America is special

America was founded on ideals taken from ancient Greece; we know that; but while the Greeks believed in freedom, it was not for everybody. Ancient Rome also provided legal framework and infrastructure. But also we took essential inspiration from the Hebrew scriptures and their Christian fulfillment which upheld the dignity of each person created in the image of God. Rager’s piece on Bellarmine’s political philosophy points to this. (The Political Philosophy of St. Robert Bellarmine.)

The question, as Lincoln put it, was whether a nation conceived in liberty for each individual could stand up to the power and the impulse of world dominion that arises perennially. In our own time, that evil has attained unprecedented power through the internet and the possibility of digital surveillance which could crush every possible form of free association among men. The looming catastrophe is unimaginable. 

But God has a covenant with us, and he will be faithful. We place our hope in him, and we have his promise.

Still, we ask: how can it be done? We cannot see that. We can do our flanking work and our visionary cultural survival work, but how can an adequate political organization be built in the teeth of universal digital surveillance?

Enter the Q movement. Against all hope, a culturally positive but also viably political and military association has arisen and is taking power in America and (consequently) around the world, since every significant country has its deep state, and they are all in some degree of collusion. The Q movement is dedicated to freedom and in a hidden measure to Christianity specifically. I say hidden because it’s not the Vatican, which, being a center of power, has been deeply compromised by the wicked. And it’s certainly not the World Council of Churches, also compromised. But neither can it be Moslem, since Islam does not have a clear concept of the dignity of the human person, nor can it be Hindu, since they do not understand rationality, and not Buddhist since they are too pacifist to manage such an operation. It is, in a quiet way, Christian.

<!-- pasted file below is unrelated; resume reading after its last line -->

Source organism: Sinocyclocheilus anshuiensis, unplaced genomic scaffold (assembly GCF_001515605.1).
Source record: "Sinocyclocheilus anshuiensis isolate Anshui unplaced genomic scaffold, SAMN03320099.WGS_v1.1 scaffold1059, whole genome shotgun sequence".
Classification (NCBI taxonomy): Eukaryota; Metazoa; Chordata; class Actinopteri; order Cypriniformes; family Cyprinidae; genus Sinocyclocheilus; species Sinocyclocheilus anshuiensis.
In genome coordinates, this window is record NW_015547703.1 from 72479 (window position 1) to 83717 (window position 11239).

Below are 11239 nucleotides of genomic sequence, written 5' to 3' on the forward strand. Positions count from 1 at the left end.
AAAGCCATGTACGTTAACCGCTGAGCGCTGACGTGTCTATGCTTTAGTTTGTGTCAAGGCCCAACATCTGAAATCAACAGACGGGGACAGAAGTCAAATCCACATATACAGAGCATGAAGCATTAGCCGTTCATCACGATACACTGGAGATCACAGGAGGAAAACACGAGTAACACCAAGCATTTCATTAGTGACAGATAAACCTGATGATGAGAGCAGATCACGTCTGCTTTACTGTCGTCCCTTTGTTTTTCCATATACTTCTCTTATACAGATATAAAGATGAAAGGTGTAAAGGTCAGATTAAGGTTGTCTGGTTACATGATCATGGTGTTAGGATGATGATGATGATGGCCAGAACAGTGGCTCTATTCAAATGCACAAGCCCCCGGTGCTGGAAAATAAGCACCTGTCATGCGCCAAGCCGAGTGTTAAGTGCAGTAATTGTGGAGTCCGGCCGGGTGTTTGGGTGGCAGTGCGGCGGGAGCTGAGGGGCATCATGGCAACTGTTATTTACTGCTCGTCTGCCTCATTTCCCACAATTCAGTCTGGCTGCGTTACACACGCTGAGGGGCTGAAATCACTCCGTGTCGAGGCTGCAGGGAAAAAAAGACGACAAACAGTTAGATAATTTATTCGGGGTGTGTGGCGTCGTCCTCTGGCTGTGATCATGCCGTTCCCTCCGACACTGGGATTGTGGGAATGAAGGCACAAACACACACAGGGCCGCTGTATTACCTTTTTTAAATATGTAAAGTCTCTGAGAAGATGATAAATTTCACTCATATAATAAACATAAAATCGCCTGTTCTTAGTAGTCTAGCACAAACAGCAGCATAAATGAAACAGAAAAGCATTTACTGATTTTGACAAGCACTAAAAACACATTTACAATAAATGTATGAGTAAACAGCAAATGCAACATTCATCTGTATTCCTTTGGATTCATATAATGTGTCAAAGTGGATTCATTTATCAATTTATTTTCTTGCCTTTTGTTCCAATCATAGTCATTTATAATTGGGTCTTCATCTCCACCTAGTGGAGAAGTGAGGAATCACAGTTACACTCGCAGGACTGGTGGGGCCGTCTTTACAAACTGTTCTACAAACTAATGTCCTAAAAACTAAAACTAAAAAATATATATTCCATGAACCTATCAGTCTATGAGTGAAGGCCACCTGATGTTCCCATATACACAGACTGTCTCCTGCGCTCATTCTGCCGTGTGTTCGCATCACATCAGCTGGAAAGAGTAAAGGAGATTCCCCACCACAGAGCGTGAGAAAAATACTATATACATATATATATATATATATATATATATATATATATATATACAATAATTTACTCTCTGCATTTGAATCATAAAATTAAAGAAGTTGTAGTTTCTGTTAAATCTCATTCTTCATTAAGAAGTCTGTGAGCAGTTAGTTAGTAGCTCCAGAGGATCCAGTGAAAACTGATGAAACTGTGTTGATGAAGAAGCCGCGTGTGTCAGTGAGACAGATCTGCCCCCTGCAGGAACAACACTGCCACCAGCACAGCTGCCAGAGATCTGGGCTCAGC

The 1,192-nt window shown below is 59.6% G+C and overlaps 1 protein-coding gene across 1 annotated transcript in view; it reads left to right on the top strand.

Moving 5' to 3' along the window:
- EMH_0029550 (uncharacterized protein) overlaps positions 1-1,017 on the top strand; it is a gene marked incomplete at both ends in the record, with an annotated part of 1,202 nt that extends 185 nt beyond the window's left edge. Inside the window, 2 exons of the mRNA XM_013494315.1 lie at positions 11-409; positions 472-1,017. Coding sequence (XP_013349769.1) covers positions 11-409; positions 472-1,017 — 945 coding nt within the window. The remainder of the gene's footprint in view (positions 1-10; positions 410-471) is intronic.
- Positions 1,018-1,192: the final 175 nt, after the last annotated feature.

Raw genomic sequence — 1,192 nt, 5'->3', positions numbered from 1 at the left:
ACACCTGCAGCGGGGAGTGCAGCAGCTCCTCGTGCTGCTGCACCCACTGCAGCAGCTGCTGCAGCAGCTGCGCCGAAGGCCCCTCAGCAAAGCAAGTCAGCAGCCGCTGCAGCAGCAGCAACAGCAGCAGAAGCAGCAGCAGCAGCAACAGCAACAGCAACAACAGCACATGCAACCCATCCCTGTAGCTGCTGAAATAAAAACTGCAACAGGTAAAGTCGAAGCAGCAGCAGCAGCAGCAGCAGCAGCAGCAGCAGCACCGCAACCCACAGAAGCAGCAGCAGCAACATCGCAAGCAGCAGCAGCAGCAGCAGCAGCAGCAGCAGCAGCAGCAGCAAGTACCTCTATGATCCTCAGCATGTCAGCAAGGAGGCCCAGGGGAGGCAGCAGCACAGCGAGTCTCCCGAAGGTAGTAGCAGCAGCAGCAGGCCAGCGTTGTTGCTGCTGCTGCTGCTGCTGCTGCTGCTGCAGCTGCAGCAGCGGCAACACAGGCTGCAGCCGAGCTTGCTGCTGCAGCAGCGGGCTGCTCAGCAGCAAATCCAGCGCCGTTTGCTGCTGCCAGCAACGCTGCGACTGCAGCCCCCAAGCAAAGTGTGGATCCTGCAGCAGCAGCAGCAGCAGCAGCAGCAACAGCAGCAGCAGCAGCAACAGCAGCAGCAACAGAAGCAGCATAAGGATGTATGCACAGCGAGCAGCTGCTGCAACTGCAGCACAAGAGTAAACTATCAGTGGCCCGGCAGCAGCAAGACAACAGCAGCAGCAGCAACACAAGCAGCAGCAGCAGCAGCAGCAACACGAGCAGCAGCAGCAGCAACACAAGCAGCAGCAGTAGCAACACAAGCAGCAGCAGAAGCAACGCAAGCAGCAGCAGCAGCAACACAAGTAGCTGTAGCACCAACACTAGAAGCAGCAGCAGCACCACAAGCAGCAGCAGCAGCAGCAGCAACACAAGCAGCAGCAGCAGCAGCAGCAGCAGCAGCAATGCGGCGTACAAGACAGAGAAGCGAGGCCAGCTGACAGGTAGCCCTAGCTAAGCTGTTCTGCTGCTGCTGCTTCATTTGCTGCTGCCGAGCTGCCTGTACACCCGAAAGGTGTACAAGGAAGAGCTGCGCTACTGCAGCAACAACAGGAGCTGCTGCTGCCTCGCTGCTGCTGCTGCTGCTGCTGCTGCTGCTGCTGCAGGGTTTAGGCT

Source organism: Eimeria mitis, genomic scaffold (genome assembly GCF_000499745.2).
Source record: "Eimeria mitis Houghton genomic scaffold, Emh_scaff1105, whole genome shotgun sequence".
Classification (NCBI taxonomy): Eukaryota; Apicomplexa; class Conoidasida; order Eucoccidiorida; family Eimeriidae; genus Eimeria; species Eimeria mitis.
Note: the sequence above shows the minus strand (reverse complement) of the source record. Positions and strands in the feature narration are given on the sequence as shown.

What would the return of Jesus look like?

What does this mean? How does it relate to the Second Coming?

In the midst of the vast troubles of the 20thand early 21stcentury, Christians have placed their hope in the return of Jesus. Nothing short of his miraculous descent would seem able to address the crimes, dislocations, wars, assassinations, and lies of these times. But what do we imagine his return would be like?

If he comes on the clouds and takes everyone to heaven or drops them in hell, then well and good, only it’s odd that so many people (FOCUS, Focolare, EC, and innumerable other ministries) have worked, honestly worked, to build the kingdom of heaven here on earth. Is all of that mere chimera with no future in God’s plan?

And how should He come on the clouds? How can he be seen everywhere from any cloud on our round earth? Not to mock this belief; just to ask: what does it mean? Does his return mean the end of human culture: we all go to heaven and live in angelic culture?

The worldwide Q movement will permit the gospel to be preached to every man, woman, and child, worldwide. It will deal with those evil ones who seek worldwide empire, but the rest must work for deep and worldwide conversion of heart for those who are not iniquitous, but have not learned the gospel or gathered the tools of culture into their own families, those who have any family at all. There is a war to be fought and a work to be done. 

For those who do know the gospel and have worked for “after the occupation,” it means that their work is part of a new springtime which really can come to fruition.

For more information…

To learn more about the Q movement, you might to go Youtube and listen to Praying Medic’s introduction to Qanon, or his latest post on that topic.


Rosary start-up

January 12, 2019

I don’t offer a rosary how-to for this fifteen-minute devotion; you can find that anywhere. It’s an essay for the people who can’t get to the first step because the rosary is too complex and the multiple ideas that crowd each step are disorienting to them.

There’s the mystery; there’s the Our Father about which tomes have been written, phrase by phrase; how can you attend to seven basic fundamental ideas of prayer, one after another in 20 seconds; there’s the Hail Mary, also tome-bound (or tome exploded); and the Glory Be, crowded with cherubim outsinging you. There’s who you’re praying for. And then there’s just the whole idea of prayer, even of contemplative prayer, of being in the presence of God (of Whom??!). For this crowd, the people of many thoughts, it’s a three-ring circus, and it’s just too much. 

So step back and just pick up the beads. The beads are useful because they are a faint physical reminder that it’s prayer time; but don’t make a chain of them. You don’t have to say any prayers at all because a look is enough.

Look at Mary and greet her.

Yes, but for these folk, (us-folk) what does it mean, “a look?” There’s nothing to see. Or maybe they have situated themselves in a church with a dull-faced statue of Mary; so that’s no help, none at all! Maybe less than none.